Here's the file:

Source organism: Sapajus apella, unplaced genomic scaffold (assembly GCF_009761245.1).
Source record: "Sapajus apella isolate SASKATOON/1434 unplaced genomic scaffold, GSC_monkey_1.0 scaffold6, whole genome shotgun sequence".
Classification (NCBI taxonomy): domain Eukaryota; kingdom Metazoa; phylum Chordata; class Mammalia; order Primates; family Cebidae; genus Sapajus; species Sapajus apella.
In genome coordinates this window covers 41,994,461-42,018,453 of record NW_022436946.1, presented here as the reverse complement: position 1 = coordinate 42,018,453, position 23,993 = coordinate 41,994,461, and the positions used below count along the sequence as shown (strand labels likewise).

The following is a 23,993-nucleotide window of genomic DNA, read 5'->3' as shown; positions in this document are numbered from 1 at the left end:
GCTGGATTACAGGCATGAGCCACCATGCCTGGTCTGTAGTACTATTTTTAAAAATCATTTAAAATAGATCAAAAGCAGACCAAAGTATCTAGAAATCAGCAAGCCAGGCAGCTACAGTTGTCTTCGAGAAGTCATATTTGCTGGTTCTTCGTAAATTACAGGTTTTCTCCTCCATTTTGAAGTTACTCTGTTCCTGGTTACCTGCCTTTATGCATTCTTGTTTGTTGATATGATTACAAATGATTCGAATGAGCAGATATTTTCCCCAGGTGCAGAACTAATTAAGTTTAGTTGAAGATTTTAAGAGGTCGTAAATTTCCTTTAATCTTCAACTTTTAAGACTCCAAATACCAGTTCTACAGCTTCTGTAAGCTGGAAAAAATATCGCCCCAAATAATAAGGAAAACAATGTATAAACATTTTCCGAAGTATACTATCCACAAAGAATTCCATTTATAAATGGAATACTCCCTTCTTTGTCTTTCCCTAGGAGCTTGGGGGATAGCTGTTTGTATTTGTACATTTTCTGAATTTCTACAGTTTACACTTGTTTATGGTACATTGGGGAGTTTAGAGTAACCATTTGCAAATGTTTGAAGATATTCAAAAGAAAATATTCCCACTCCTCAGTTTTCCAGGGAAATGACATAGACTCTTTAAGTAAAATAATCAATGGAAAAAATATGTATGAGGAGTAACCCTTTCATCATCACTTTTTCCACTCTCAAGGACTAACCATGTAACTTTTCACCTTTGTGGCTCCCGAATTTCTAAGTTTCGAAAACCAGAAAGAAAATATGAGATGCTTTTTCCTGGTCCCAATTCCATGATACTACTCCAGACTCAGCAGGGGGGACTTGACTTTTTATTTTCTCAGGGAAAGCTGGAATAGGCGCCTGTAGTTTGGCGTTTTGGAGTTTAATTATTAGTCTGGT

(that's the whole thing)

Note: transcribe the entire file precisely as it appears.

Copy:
Source organism: Sapajus apella, unplaced genomic scaffold (assembly GCF_009761245.1).
Source record: "Sapajus apella isolate SASKATOON/1434 unplaced genomic scaffold, GSC_monkey_1.0 scaffold6, whole genome shotgun sequence".
Classification (NCBI taxonomy): domain Eukaryota; kingdom Metazoa; phylum Chordata; class Mammalia; order Primates; family Cebidae; genus Sapajus; species Sapajus apella.
In genome coordinates this window covers 41,994,461-42,018,453 of record NW_022436946.1, presented here as the reverse complement: position 1 = coordinate 42,018,453, position 23,993 = coordinate 41,994,461, and the positions used below count along the sequence as shown (strand labels likewise).

The following is a 23,993-nucleotide window of genomic DNA, read 5'->3' as shown; positions in this document are numbered from 1 at the left end:
GCTGGATTACAGGCATGAGCCACCATGCCTGGTCTGTAGTACTATTTTTAAAAATCATTTAAAATAGATCAAAAGCAGACCAAAGTATCTAGAAATCAGCAAGCCAGGCAGCTACAGTTGTCTTCGAGAAGTCATATTTGCTGGTTCTTCGTAAATTACAGGTTTTCTCCTCCATTTTGAAGTTACTCTGTTCCTGGTTACCTGCCTTTATGCATTCTTGTTTGTTGATATGATTACAAATGATTCGAATGAGCAGATATTTTCCCCAGGTGCAGAACTAATTAAGTTTAGTTGAAGATTTTAAGAGGTCGTAAATTTCCTTTAATCTTCAACTTTTAAGACTCCAAATACCAGTTCTACAGCTTCTGTAAGCTGGAAAAAATATCGCCCCAAATAATAAGGAAAACAATGTATAAACATTTTCCGAAGTATACTATCCACAAAGAATTCCATTTATAAATGGAATACTCCCTTCTTTGTCTTTCCCTAGGAGCTTGGGGGATAGCTGTTTGTATTTGTACATTTTCTGAATTTCTACAGTTTACACTTGTTTATGGTACATTGGGGAGTTTAGAGTAACCATTTGCAAATGTTTGAAGATATTCAAAAGAAAATATTCCCACTCCTCAGTTTTCCAGGGAAATGACATAGACTCTTTAAGTAAAATAATCAATGGAAAAAATATGTATGAGGAGTAACCCTTTCATCATCACTTTTTCCACTCTCAAGGACTAACCATGTAACTTTTCACCTTTGTGGCTCCCGAATTTCTAAGTTTCGAAAACCAGAAAGAAAATATGAGATGCTTTTTCCTGGTCCCAATTCCATGATACTACTCCAGACTCAGCAGGGGGGACTTGACTTTTTATTTTCTCAGGGAAAGCTGGAATAGGCGCCTGTAGTTTGGCGTTTTGGAGTTTAATTATTAGTCTGGT